In the early 1970s, representatives from the families of Waldensian descent who lived in the western states (U.S.), met to create a new organization. As a result of the falsified reports they had received, they wanted to determine how to proceed with research but in a united way. The FHL specialist for southern Europe who had also supervised the Piedmont Project, Hugh T. Law, graciously offered suggestions, including a name: the Piedmont Families Organization, Inc. (PFO).
In 1980, Marriner Cardon, of Waldensian descent and a lawyer, took the initiative to register the resulting organization with the Internal Revenue Service (under section 501[c]). This means that donations to the organization, which are all used only for research, are fully tax-deductible.
The major project of the PFO from April 1992 to the present--and still to continue for some years--has been supporting an on-site researcher who is systematically extracting all Waldensian information of family history interest in the notarial records. The rich collection of notarial records are now housed in the State Archives at Torino; there are at least 600 volumes pertaining to the Waldensian Valleys. However, the PFO project is focusing on extracting information primarily up to 1709, as by then the parish registers began again.
The researcher extracts the information, volume by volume, and sends the results to the PFO genealogist as an electronic (computer) file. These extractions are still in Italian, but are typed, making them much easier to read than the microfilms.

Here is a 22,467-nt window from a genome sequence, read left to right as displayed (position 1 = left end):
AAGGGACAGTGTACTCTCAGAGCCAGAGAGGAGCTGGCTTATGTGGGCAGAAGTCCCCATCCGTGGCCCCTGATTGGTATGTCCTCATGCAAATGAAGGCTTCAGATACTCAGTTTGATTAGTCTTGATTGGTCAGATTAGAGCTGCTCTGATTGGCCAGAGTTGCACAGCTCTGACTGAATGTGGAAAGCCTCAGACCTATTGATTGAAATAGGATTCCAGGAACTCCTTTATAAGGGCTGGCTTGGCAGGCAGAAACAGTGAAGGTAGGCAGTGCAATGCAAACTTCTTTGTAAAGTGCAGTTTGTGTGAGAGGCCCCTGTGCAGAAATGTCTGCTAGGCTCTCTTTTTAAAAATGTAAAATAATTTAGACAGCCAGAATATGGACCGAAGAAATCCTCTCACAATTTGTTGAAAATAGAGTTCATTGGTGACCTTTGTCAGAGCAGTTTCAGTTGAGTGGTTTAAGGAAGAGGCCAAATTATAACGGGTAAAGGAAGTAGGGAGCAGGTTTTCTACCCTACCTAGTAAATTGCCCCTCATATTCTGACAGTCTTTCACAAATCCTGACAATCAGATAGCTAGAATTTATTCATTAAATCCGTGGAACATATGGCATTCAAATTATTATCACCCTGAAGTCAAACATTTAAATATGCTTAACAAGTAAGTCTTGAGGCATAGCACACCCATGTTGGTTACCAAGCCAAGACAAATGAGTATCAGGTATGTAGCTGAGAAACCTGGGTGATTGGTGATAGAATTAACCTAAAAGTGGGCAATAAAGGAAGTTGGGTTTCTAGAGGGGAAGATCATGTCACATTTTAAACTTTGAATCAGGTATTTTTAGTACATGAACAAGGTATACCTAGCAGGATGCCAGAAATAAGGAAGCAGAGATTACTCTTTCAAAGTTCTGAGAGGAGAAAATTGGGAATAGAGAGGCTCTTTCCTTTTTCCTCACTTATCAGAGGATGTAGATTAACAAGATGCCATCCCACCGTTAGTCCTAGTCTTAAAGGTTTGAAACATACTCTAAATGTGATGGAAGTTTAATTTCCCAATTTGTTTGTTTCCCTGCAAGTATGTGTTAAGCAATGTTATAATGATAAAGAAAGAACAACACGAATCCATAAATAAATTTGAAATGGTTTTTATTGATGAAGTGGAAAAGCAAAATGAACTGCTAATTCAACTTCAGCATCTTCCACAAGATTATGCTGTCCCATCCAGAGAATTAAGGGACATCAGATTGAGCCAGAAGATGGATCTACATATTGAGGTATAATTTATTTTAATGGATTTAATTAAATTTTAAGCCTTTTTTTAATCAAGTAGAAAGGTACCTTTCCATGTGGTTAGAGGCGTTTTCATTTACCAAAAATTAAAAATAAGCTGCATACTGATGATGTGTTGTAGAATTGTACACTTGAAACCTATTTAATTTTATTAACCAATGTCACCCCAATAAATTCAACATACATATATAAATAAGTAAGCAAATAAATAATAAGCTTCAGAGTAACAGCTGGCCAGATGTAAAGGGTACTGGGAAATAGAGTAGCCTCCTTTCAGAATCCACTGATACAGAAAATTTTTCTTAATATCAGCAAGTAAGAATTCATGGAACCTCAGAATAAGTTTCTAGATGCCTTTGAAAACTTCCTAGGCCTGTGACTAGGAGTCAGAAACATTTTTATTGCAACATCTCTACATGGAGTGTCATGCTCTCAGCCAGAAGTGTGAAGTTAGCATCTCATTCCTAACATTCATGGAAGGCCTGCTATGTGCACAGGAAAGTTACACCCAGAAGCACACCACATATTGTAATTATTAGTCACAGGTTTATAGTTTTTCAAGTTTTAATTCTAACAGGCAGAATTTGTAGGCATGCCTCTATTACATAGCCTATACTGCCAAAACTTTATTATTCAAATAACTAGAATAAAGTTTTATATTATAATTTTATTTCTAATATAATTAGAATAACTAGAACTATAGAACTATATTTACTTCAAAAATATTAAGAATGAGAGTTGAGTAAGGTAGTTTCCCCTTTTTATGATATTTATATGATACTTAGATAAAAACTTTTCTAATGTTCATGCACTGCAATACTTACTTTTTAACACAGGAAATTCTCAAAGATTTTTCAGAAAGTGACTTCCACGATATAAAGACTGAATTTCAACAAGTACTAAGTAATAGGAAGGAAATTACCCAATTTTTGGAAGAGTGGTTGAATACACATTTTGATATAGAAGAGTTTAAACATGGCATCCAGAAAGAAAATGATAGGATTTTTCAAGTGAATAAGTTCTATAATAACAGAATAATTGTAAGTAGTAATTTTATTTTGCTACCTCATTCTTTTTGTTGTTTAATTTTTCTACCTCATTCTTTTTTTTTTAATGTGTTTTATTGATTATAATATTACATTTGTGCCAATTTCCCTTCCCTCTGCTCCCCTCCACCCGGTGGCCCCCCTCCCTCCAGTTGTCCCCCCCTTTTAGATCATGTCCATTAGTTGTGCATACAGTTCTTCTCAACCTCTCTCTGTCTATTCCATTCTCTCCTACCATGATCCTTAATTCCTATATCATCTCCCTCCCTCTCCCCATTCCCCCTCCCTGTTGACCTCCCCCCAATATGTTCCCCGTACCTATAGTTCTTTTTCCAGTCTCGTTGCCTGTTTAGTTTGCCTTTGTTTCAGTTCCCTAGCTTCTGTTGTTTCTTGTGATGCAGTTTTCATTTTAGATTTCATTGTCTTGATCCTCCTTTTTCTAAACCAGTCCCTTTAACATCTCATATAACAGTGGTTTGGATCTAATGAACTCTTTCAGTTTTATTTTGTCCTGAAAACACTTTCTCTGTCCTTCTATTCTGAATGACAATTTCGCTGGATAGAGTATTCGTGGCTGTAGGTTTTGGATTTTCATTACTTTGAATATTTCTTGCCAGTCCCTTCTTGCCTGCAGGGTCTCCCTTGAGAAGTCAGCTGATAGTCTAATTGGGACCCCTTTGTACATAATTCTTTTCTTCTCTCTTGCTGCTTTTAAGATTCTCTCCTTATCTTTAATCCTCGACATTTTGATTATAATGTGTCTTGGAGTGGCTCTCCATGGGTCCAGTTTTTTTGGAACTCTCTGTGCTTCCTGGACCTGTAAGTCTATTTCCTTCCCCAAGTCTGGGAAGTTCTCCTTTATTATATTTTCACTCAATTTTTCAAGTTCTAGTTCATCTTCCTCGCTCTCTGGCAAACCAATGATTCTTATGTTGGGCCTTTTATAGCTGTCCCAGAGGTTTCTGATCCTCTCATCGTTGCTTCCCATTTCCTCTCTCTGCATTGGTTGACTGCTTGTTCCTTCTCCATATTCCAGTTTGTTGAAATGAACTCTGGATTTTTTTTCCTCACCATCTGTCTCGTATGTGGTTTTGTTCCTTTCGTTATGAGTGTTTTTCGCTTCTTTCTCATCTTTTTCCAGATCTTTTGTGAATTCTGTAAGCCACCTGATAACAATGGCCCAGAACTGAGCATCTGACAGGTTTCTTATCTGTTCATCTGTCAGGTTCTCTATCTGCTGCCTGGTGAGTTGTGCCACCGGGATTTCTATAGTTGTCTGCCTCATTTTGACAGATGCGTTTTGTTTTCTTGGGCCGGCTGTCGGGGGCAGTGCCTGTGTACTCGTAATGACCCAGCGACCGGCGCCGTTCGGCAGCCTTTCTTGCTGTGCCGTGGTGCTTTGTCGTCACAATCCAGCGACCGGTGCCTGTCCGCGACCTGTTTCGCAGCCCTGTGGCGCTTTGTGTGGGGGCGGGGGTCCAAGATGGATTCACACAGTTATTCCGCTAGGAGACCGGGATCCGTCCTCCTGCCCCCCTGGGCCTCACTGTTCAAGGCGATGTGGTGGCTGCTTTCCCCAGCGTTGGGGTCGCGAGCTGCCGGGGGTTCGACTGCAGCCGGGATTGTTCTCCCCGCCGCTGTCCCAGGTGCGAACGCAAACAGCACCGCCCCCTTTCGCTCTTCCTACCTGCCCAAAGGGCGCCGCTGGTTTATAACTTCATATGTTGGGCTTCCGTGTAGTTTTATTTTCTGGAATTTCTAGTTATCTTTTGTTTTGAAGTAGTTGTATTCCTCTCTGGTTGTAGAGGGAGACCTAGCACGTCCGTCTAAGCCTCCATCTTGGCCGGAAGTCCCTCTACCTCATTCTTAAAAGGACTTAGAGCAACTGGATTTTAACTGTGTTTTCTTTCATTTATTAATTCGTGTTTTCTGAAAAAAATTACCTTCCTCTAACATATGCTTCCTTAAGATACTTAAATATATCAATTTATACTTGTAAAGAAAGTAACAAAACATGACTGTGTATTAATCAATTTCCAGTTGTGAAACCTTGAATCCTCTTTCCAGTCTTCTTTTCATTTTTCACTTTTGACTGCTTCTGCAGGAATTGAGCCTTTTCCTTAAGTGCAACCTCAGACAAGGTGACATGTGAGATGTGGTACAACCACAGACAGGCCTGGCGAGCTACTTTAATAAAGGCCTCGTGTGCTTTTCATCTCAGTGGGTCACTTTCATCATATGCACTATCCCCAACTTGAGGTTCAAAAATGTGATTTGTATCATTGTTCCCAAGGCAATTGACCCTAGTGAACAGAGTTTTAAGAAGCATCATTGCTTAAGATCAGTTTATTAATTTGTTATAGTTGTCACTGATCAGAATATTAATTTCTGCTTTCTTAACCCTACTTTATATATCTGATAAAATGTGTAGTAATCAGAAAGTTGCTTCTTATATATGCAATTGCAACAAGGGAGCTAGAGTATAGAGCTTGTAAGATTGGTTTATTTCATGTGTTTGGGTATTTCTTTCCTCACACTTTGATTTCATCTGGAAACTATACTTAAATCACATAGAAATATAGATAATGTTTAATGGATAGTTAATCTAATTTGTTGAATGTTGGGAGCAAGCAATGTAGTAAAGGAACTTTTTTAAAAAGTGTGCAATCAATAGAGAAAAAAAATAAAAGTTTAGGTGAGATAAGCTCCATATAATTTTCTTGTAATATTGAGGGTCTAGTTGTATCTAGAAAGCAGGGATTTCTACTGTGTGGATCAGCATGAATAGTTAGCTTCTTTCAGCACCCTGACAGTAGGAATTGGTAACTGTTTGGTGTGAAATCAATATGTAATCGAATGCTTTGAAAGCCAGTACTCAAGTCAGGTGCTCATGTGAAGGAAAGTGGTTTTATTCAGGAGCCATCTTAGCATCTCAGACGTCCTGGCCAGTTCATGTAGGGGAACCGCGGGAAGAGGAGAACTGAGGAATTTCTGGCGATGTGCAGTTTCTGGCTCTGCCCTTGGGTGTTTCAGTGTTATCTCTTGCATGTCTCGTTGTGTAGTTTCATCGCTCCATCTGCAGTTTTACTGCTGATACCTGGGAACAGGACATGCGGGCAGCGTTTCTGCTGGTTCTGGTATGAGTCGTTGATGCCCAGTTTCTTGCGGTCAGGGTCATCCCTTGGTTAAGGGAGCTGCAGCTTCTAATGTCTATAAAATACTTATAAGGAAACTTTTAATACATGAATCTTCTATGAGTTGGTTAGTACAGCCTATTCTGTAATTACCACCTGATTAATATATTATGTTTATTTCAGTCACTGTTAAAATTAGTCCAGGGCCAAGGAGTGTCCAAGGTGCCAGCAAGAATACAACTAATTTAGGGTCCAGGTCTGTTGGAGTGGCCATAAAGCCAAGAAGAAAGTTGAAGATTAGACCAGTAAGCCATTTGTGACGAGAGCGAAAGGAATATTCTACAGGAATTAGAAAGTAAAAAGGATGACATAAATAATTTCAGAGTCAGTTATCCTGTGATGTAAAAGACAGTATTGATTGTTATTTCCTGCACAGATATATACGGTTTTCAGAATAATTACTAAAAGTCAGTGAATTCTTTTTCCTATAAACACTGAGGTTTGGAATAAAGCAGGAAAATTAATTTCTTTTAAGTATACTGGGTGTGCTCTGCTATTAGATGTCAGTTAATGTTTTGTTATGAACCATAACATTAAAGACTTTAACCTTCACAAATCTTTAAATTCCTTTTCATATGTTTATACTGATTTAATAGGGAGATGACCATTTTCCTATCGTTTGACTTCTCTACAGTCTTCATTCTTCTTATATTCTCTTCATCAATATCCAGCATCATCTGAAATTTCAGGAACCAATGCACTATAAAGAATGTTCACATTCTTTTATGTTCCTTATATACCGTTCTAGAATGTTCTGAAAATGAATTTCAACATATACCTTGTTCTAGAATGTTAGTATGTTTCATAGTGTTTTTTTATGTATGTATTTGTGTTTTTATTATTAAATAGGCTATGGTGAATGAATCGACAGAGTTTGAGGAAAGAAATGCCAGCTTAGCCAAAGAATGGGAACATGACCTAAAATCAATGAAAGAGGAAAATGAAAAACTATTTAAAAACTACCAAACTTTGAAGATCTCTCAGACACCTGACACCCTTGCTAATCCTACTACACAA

Rora, a small village, was chosen as the first area to be researched. Working with a small village permitted some experimentation to determine the best approach to take. It also provided experience with what kinds of information notarial records in the Valleys would actually contain, and how best to try reconstructing pedigrees from the information.
To this point (spring 2000), the PFO researcher has finished extracting the early notarial records of Rora, Angrogna, Luserna San Giovanni (St. Jean), and Prarostino, which includes Roccapiatta. He's currently working on Pomerollo. And extraction continues, the pace being controlled primarily by the rate of donations.
The results are too massive for this rather small group in PFO to extract each family represented in the records, as was done in the Piedmont Project. Rather, each PFO family-and others who have expressed interest, such as the man in Argentina I've referred to-works at reconstructing families on their own pedigree. When lines overlap, as they frequently do, the involved families coordinate so as to avoid unnecessary duplication of effort.
Members of the PFO invite others of Waldensian descent both to join in the research effort and also to donate to the research fund, thus hastening the availability of the notarial records from the other Waldensian communities.
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